Smug Yogurt Fail

Smug Scout was recently shopping at her favorite Smug amusement park, one of her six local Whole Foods stores, when she saw a Smug product she first discovered in San Francisco: Straus Family Creamery European Style Organic Plain Lowfat Yogurt. Products with such wordy gobbledygook names are automatically Smug, but the fact that this is the “creamery” (Sonoma County does not have plebeian dairies) used by Bi-Rite for its ice cream is all Smug Scout needs to know (see Smug Scout’s post on Bi-Rite Market and Creamery, an epicenter within an epicenter within THE epicenter) . The container provides further information about this yogurt’s sterling Smug credentials:

  • “European Style” tells us that Straus (please pronounce with a German accent) rejects “American Style,” which means sour and flavorless.
  • The container sports hand-drawn looking pictures of cows and grass and spoons along with faux handwritten text.
  • The back of the container boasts “organic, local, & sustainable from field to spoon” which suggests pampered vegan cows, Marxist farmers and no evil corporate middlemen.
  • The yogurt is made in what Smug Scout believes to be a dazzlingly artisanal way: “incubated” in stainless steel vats, of course in small batches that take “over ten hours to make.” Wow. It is not made; it is born.

So clearly this yogurt passes Smug muster, and Smug Scout could end her post here were it not for the fact that this yogurt is driving her insane. As you should already know, Smug Scout eats yogurt every day with granola and local, organic fruit. When she first opened her Straus Family Creamery European Style Organic Plain Lowfat Yogurt, she was shocked by how runny it was. She did not need a spoon. She just poured it into her reusable plastic Bircher Müsli container. Then she tasted it. It did not taste either European or European style. It tasted like sour mass market American yogurt. Smug Scout has eaten a lot of yogurt, if not yoghurt, in Europe, and she has never felt that “American Style” sour shock in her mouth.

To make matters more irritating, Smug Scout cannot seem to use up this runny, sour non-European style yogurt. After over a week of non-European tasting Bircher Müsli, she was shocked to see how much was left in this gargantuan 32 ounce container. It seems like a bottomless container. It seems like every time Smug Scout eats some, the remaining quantity doubles. It is a yogurt version of that ancient Greek monster called the Hydra. Smug Scout will not throw it out either, because she refuses to waste things. She does not even dispose of moldy cheese. She grates off the outer layer and rather than throwing out those unappetizing blue shavings, she simply adds them to some Smug version of macaroni and cheese (she prefers the German version, Käsespätzle) and calls it “sharp.”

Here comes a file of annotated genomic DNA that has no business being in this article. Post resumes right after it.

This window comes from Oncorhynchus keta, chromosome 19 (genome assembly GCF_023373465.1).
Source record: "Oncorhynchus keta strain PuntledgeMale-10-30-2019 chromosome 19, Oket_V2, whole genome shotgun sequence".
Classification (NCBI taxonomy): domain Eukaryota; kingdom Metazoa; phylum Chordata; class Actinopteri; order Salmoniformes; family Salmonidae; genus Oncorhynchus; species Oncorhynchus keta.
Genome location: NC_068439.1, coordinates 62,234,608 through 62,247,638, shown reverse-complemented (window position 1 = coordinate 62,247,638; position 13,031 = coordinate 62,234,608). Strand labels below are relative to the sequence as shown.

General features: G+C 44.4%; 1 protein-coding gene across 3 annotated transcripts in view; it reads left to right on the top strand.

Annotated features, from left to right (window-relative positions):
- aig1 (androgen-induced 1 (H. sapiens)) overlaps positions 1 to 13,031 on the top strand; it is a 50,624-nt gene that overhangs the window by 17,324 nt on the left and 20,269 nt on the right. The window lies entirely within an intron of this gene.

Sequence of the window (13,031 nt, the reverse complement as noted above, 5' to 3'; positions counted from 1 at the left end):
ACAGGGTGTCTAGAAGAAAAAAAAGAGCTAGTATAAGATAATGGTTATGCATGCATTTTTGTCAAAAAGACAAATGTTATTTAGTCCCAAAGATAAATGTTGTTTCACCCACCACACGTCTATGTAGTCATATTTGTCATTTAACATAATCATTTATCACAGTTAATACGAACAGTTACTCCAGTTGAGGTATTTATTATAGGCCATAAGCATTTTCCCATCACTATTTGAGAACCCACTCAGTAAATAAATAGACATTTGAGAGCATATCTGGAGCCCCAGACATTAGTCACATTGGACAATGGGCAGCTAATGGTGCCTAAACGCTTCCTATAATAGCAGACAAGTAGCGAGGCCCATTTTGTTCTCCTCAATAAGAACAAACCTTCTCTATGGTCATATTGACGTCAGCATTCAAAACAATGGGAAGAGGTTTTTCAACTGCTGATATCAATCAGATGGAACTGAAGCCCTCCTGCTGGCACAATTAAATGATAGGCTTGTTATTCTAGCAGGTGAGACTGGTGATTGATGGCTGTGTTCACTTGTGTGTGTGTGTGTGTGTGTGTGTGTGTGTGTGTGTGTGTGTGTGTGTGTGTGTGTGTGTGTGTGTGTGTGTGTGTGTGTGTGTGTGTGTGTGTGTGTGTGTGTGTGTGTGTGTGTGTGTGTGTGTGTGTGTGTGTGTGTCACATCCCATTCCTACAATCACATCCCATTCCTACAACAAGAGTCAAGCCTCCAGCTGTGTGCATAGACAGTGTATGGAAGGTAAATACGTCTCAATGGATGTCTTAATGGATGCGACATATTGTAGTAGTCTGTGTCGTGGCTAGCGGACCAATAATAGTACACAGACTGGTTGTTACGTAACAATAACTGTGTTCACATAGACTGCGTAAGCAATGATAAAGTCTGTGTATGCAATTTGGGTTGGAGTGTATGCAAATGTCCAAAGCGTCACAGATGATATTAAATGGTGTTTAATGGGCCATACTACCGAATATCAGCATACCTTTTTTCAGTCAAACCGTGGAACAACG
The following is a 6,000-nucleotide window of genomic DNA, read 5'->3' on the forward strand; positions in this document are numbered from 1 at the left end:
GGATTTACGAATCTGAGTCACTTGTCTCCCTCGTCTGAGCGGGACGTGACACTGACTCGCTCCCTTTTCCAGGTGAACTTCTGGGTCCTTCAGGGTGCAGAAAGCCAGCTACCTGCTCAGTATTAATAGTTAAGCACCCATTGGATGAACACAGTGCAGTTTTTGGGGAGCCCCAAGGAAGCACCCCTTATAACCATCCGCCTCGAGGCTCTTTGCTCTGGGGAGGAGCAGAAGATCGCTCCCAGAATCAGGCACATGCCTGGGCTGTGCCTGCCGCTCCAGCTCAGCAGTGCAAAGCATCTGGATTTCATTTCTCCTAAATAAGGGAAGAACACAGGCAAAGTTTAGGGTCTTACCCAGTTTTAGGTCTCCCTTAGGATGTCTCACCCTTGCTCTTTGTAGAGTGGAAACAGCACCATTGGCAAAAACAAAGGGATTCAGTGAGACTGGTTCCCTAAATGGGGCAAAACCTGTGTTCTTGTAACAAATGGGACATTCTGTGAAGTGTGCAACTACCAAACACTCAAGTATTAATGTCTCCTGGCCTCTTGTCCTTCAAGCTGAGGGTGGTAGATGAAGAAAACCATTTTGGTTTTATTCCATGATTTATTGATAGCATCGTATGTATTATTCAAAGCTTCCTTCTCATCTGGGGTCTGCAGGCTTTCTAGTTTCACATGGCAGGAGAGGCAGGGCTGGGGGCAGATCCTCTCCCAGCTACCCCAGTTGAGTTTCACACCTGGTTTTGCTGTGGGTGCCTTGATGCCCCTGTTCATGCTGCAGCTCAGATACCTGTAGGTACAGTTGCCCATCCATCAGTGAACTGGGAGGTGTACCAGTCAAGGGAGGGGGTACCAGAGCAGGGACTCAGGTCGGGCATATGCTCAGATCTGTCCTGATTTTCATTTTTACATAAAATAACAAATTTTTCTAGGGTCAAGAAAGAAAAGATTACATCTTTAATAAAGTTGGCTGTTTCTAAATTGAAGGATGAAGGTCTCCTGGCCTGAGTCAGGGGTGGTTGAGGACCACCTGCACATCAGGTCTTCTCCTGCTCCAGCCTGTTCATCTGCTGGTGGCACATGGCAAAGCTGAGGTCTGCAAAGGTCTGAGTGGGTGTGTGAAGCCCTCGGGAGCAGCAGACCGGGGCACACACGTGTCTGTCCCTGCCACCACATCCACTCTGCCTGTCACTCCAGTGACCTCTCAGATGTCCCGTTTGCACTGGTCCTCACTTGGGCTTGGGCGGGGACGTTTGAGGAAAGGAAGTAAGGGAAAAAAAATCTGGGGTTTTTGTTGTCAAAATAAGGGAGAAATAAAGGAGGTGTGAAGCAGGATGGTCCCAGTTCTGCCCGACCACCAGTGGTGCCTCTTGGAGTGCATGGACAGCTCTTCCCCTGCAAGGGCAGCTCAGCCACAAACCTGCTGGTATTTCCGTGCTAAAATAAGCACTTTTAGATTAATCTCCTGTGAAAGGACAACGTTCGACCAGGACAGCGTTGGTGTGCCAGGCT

Last night, in an attempt to get closer to the bottom of this bottomless yogurt container, Smug Scout prepared an extremely spicy Indian dish (Tofu Vindaloo with local, seasonal, organic vegetables, if you must know) just so that she would need a large portion of raita. She even threw in multiple jalapeños with all of their seeds to make her mouth so inflamed that she would not care about sour, runny, or fraudulent “European Style” yogurt.

But this morning Smug Scout became quite cross when she saw how much yogurt is still left. She supposes she will dump it in the blender with some local, organic fruit. She supposes that will make approximately ten smoothies.

Next time she will get Fage again. She will gladly pay the extra three dollars. Anyway, she probably gets “billions of beneficial bacteria” in all the moldy cheese she eats.

3 thoughts on “Smug Yogurt Fail

  1. Hello smug one… 🙂 I was reading your post and became extremely hungry for yogurt. I snuck to the kitchen to mix up what is my most favorite quick lunch/snack/breakfast. When I returned I continued reading about your European yogurt and giggled as I read about the auto-refill carton of your yogurt. I slipped my bowl below the screen, thinking that maybe you’d see my yogurt and smugly turn away….I can’t tell you how thrilled I was to read the word Fage….I was eating a cup of blueberries, mixed in with 1/2 cup Fage yogurt….I’m sure you are not a fan of Big Box Stores (who really is), I must tell you Costco is carrying Fage and though I can’t remember the price, I’m sure it is less expensive there than anywhere else. Thanks for the fun posts. I very much enjoy reading them…

    • Smug Scout is just delighted to hear that you eat Fage with fruit (hopefully local!). Smug Scout would prefer to buy yogurt made in California, but she becomes quite disgruntled when the local artisanal product does not taste nearly as good as its non-local, non-artisanal competition. The real surprise was that Fage cost more than Straus at Whole Foods, since the intensely Smug product usually costs more.

      And thank you for reading Smug Scout. She does not forget that you were her first subscriber.

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